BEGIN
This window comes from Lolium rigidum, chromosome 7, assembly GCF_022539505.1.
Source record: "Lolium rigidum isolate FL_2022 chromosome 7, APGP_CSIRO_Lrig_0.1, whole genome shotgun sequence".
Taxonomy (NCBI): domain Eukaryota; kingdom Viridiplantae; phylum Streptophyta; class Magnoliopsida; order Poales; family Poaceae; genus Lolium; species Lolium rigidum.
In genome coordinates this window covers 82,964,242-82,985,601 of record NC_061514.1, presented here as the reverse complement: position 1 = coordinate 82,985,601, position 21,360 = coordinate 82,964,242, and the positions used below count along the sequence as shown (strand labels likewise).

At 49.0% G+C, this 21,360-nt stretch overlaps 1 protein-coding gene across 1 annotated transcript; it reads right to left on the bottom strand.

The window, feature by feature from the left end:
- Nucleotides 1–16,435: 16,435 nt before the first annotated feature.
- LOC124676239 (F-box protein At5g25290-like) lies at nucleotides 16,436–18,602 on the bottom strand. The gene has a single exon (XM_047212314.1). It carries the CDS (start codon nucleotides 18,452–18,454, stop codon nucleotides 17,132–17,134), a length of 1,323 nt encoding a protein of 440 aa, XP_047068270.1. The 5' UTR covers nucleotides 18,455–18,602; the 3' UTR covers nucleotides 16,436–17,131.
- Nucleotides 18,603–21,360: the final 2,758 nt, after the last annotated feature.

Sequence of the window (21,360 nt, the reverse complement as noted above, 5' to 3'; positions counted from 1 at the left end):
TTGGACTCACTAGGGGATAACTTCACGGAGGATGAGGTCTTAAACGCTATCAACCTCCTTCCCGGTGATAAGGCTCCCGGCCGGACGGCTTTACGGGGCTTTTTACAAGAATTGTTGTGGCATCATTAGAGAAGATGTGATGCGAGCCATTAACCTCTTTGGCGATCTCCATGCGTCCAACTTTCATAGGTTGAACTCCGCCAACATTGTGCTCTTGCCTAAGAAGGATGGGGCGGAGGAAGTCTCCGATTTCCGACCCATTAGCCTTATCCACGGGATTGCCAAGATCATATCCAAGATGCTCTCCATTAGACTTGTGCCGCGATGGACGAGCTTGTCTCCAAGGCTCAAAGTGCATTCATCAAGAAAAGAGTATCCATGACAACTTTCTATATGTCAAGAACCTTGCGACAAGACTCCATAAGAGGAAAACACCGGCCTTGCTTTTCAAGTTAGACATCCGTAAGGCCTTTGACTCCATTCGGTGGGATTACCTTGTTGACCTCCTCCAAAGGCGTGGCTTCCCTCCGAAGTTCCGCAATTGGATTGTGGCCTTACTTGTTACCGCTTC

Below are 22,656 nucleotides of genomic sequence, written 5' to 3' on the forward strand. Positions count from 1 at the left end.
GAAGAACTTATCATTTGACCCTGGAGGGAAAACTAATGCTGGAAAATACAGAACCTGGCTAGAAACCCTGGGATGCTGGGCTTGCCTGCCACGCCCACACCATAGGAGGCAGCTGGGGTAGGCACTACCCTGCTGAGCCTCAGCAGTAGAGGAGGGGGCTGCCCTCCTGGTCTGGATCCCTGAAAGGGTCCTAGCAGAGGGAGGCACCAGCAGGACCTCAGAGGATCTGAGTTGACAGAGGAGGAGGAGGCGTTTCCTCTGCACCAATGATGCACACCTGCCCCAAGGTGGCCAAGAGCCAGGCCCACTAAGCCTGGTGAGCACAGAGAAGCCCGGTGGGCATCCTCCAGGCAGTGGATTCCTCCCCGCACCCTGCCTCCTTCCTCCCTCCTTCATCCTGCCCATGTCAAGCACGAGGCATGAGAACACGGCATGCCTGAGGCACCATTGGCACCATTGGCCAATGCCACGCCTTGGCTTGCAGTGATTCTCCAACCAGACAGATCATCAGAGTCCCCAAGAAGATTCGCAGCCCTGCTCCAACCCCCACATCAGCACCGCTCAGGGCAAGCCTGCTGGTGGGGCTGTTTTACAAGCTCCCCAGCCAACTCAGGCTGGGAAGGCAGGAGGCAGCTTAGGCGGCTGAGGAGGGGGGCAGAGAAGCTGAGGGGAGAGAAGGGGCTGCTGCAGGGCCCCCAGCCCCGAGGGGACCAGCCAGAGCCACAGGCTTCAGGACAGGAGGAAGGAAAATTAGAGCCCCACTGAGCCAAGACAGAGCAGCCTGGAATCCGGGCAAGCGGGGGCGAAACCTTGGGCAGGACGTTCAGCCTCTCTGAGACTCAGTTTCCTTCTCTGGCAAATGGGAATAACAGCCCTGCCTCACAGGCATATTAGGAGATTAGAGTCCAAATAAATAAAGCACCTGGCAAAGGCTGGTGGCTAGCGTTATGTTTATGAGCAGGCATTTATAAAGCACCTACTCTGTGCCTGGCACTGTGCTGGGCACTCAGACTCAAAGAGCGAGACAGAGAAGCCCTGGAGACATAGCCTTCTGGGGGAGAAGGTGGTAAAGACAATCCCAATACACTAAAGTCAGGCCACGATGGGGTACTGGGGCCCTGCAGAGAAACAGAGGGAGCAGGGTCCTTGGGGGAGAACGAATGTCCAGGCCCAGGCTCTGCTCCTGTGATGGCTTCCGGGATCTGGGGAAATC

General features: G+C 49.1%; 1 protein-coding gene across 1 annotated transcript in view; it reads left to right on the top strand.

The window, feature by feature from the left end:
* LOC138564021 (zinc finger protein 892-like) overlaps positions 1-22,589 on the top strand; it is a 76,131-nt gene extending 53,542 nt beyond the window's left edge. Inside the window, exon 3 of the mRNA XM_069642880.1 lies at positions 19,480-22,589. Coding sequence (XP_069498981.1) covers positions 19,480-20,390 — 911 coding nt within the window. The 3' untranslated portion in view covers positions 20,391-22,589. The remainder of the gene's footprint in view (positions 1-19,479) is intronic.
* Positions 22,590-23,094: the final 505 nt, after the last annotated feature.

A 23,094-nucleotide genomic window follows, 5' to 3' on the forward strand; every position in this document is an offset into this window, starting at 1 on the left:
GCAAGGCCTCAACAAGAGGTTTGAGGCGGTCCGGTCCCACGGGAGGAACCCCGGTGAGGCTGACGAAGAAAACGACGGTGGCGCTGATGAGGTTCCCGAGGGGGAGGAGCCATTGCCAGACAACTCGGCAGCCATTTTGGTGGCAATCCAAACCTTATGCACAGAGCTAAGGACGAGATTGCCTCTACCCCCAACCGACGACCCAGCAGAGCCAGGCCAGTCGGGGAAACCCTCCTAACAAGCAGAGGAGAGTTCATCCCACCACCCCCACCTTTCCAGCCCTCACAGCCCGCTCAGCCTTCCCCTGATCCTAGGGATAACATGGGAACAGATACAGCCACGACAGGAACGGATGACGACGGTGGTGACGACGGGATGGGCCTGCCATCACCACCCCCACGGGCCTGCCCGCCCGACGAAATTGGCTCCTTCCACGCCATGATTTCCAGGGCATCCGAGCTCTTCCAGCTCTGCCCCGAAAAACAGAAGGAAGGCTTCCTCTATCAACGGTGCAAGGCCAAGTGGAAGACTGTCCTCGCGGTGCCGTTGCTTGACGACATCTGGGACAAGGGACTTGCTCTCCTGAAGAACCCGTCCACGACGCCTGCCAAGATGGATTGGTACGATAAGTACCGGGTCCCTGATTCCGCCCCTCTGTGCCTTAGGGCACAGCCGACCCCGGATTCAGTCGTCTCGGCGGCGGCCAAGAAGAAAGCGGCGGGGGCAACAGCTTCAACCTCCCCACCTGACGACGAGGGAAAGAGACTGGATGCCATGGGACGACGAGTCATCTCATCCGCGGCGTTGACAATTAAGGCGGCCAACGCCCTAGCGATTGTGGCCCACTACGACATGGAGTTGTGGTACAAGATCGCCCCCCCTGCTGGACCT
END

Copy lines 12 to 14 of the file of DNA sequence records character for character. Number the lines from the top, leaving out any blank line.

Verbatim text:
Below are 22,656 nucleotides of genomic sequence, written 5' to 3' on the forward strand. Positions count from 1 at the left end.
GAAGAACTTATCATTTGACCCTGGAGGGAAAACTAATGCTGGAAAATACAGAACCTGGCTAGAAACCCTGGGATGCTGGGCTTGCCTGCCACGCCCACACCATAGGAGGCAGCTGGGGTAGGCACTACCCTGCTGAGCCTCAGCAGTAGAGGAGGGGGCTGCCCTCCTGGTCTGGATCCCTGAAAGGGTCCTAGCAGAGGGAGGCACCAGCAGGACCTCAGAGGATCTGAGTTGACAGAGGAGGAGGAGGCGTTTCCTCTGCACCAATGATGCACACCTGCCCCAAGGTGGCCAAGAGCCAGGCCCACTAAGCCTGGTGAGCACAGAGAAGCCCGGTGGGCATCCTCCAGGCAGTGGATTCCTCCCCGCACCCTGCCTCCTTCCTCCCTCCTTCATCCTGCCCATGTCAAGCACGAGGCATGAGAACACGGCATGCCTGAGGCACCATTGGCACCATTGGCCAATGCCACGCCTTGGCTTGCAGTGATTCTCCAACCAGACAGATCATCAGAGTCCCCAAGAAGATTCGCAGCCCTGCTCCAACCCCCACATCAGCACCGCTCAGGGCAAGCCTGCTGGTGGGGCTGTTTTACAAGCTCCCCAGCCAACTCAGGCTGGGAAGGCAGGAGGCAGCTTAGGCGGCTGAGGAGGGGGGCAGAGAAGCTGAGGGGAGAGAAGGGGCTGCTGCAGGGCCCCCAGCCCCGAGGGGACCAGCCAGAGCCACAGGCTTCAGGACAGGAGGAAGGAAAATTAGAGCCCCACTGAGCCAAGACAGAGCAGCCTGGAATCCGGGCAAGCGGGGGCGAAACCTTGGGCAGGACGTTCAGCCTCTCTGAGACTCAGTTTCCTTCTCTGGCAAATGGGAATAACAGCCCTGCCTCACAGGCATATTAGGAGATTAGAGTCCAAATAAATAAAGCACCTGGCAAAGGCTGGTGGCTAGCGTTATGTTTATGAGCAGGCATTTATAAAGCACCTACTCTGTGCCTGGCACTGTGCTGGGCACTCAGACTCAAAGAGCGAGACAGAGAAGCCCTGGAGACATAGCCTTCTGGGGGAGAAGGTGGTAAAGACAATCCCAATACACTAAAGTCAGGCCACGATGGGGTACTGGGGCCCTGCAGAGAAACAGAGGGAGCAGGGTCCTTGGGGGAGAACGAATGTCCAGGCCCAGGCTCTGCTCCTGTGATGGCTTCCGGGATCTGGGGAAATC

General features: G+C 49.1%; 1 protein-coding gene across 1 annotated transcript in view; it reads left to right on the top strand.